Before we get into the chipping drills you can use to improve your play, let's take a moment to talk about why it is so beneficial to chip the ball low. The concept of chipping low is lost on most amateur golfers, as the typical player thinks first and foremost about hitting the ball high up into the air. This may be because they think that pro golfers hit their chip shots high as well – but that is not the case. Sure, a pro player will need to hit a high chip shot from time to time depending on the circumstances, but those shots are the exception rather than the rule. Most of the time, a pro will gladly keep the ball down close to the ground whenever possible.

The biggest benefit of chipping the ball low is consistency. It is simply more consistent to play low shots from around the green than it is to hit high shots. When you hit a low shot, you have a few advantages working in your favor which will benefit your consistency. Those advantages are as follows –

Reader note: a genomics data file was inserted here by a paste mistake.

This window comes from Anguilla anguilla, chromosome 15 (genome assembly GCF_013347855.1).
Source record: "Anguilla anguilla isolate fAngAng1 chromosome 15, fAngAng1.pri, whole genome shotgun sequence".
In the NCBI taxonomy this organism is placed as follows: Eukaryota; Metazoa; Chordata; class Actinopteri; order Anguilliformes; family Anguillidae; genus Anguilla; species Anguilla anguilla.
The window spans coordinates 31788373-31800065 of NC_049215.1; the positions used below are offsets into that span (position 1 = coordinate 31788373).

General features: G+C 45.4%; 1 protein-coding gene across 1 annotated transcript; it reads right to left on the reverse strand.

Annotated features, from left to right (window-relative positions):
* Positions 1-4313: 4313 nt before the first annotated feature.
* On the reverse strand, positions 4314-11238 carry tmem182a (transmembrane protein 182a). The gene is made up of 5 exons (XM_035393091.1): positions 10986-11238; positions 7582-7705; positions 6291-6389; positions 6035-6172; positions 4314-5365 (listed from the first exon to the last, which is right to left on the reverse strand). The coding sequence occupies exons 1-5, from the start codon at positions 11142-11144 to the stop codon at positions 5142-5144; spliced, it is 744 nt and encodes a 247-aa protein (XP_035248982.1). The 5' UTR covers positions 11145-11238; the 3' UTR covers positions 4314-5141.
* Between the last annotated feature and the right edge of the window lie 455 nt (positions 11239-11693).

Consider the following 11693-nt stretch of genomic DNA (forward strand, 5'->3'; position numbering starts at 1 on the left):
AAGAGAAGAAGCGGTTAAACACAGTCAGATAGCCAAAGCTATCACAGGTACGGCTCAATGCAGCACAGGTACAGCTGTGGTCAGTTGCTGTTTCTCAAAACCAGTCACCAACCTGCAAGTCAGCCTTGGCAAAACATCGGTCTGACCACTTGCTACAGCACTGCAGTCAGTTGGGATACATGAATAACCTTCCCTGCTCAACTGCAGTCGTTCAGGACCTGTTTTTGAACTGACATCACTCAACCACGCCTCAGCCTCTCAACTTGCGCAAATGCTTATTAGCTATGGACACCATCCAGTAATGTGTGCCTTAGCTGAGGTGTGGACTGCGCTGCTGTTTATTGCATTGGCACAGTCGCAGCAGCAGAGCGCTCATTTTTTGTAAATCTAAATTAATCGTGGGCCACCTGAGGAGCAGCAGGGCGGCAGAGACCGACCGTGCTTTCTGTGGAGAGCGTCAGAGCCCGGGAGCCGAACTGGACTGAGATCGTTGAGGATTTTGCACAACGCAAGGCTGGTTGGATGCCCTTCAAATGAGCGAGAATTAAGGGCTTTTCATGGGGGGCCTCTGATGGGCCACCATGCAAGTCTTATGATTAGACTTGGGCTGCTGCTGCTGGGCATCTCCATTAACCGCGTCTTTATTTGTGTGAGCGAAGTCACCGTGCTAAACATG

• Margin for error. When you try to hit a high chip shot, you have to catch the ball perfectly at the moment of impact in order to succeed. If you miss-hit the shot even slightly – hitting it a bit fat or thin, for example – you will be left with a poor result. That is not the case when you take the low path. When playing a low chip shot, there is some margin for error built in to the equation. You still want to hit the ball cleanly, of course, but a miss-hit will not be punished as severely as it would when trying to go high. For instance, if you hit a low chip shot a bit heavy, the ball might come up a little short of the hole in the end – but it should still be a playable result. Hit the ball heavy when trying to hit a high shot, however, and you might fail to even reach the green. We can all benefit from added margin for error in our golf games, so don't take this point for granted.